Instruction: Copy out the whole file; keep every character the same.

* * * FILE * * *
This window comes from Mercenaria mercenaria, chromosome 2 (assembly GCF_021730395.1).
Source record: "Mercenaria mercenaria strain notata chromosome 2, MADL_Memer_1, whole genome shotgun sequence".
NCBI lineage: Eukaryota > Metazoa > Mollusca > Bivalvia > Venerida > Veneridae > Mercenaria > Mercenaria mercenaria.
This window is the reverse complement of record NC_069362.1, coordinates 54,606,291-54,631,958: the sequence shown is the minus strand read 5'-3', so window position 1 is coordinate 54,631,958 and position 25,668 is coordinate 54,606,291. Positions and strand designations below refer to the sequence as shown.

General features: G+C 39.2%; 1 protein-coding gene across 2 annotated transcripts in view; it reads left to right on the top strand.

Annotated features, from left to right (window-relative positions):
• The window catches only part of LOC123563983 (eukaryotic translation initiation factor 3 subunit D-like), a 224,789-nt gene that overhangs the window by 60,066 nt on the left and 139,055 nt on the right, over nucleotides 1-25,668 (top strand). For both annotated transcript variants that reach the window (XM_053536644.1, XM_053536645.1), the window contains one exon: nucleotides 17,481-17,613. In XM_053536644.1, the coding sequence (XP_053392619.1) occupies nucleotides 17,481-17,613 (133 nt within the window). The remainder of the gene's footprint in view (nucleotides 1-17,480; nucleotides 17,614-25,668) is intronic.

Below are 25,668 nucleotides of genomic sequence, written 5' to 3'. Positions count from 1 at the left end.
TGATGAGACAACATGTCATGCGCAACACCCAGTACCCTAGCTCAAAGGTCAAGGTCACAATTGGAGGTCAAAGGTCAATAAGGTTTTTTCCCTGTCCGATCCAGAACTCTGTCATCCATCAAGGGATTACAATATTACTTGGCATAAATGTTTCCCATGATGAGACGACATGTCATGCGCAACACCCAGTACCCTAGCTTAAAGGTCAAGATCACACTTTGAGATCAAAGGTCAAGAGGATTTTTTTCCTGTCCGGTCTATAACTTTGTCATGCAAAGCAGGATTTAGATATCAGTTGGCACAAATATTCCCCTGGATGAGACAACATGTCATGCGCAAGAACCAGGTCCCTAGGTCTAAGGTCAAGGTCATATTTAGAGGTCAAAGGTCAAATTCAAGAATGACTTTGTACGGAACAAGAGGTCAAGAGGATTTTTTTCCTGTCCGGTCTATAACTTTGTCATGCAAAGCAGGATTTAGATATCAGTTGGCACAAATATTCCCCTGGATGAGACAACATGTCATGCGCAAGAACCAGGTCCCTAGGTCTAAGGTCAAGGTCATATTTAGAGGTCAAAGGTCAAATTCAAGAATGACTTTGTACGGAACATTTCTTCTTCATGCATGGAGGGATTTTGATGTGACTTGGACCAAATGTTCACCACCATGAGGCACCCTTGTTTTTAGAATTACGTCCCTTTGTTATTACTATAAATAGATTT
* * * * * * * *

This window comes from Mercenaria mercenaria, chromosome 2 (assembly GCF_021730395.1).
Source record: "Mercenaria mercenaria strain notata chromosome 2, MADL_Memer_1, whole genome shotgun sequence".
NCBI lineage: Eukaryota > Metazoa > Mollusca > Bivalvia > Venerida > Veneridae > Mercenaria > Mercenaria mercenaria.
This window is the reverse complement of record NC_069362.1, coordinates 54,606,291-54,631,958: the sequence shown is the minus strand read 5'-3', so window position 1 is coordinate 54,631,958 and position 25,668 is coordinate 54,606,291. Positions and strand designations below refer to the sequence as shown.

General features: G+C 39.2%; 1 protein-coding gene across 2 annotated transcripts in view; it reads left to right on the top strand.

Annotated features, from left to right (window-relative positions):
• The window catches only part of LOC123563983 (eukaryotic translation initiation factor 3 subunit D-like), a 224,789-nt gene that overhangs the window by 60,066 nt on the left and 139,055 nt on the right, over nucleotides 1-25,668 (top strand). For both annotated transcript variants that reach the window (XM_053536644.1, XM_053536645.1), the window contains one exon: nucleotides 17,481-17,613. In XM_053536644.1, the coding sequence (XP_053392619.1) occupies nucleotides 17,481-17,613 (133 nt within the window). The remainder of the gene's footprint in view (nucleotides 1-17,480; nucleotides 17,614-25,668) is intronic.

Below are 25,668 nucleotides of genomic sequence, written 5' to 3'. Positions count from 1 at the left end.
TGATGAGACAACATGTCATGCGCAACACCCAGTACCCTAGCTCAAAGGTCAAGGTCACAATTGGAGGTCAAAGGTCAATAAGGTTTTTTCCCTGTCCGATCCAGAACTCTGTCATCCATCAAGGGATTACAATATTACTTGGCATAAATGTTTCCCATGATGAGACGACATGTCATGCGCAACACCCAGTACCCTAGCTTAAAGGTCAAGATCACACTTTGAGATCAAAGGTCAAGAGGATTTTTTTCCTGTCCGGTCTATAACTTTGTCATGCAAAGCAGGATTTAGATATCAGTTGGCACAAATATTCCCCTGGATGAGACAACATGTCATGCGCAAGAACCAGGTCCCTAGGTCTAAGGTCAAGGTCATATTTAGAGGTCAAAGGTCAAATTCAAGAATGACTTTGTACGGAACAAGAGGTCAAGAGGATTTTTTTCCTGTCCGGTCTATAACTTTGTCATGCAAAGCAGGATTTAGATATCAGTTGGCACAAATATTCCCCTGGATGAGACAACATGTCATGCGCAAGAACCAGGTCCCTAGGTCTAAGGTCAAGGTCATATTTAGAGGTCAAAGGTCAAATTCAAGAATGACTTTGTACGGAACATTTCTTCTTCATGCATGGAGGGATTTTGATGTGACTTGGACCAAATGTTCACCACCATGAGGCACCCTTGTTTTTAGAATTACGTCCCTTTGTTATTACTATAAATAGATTT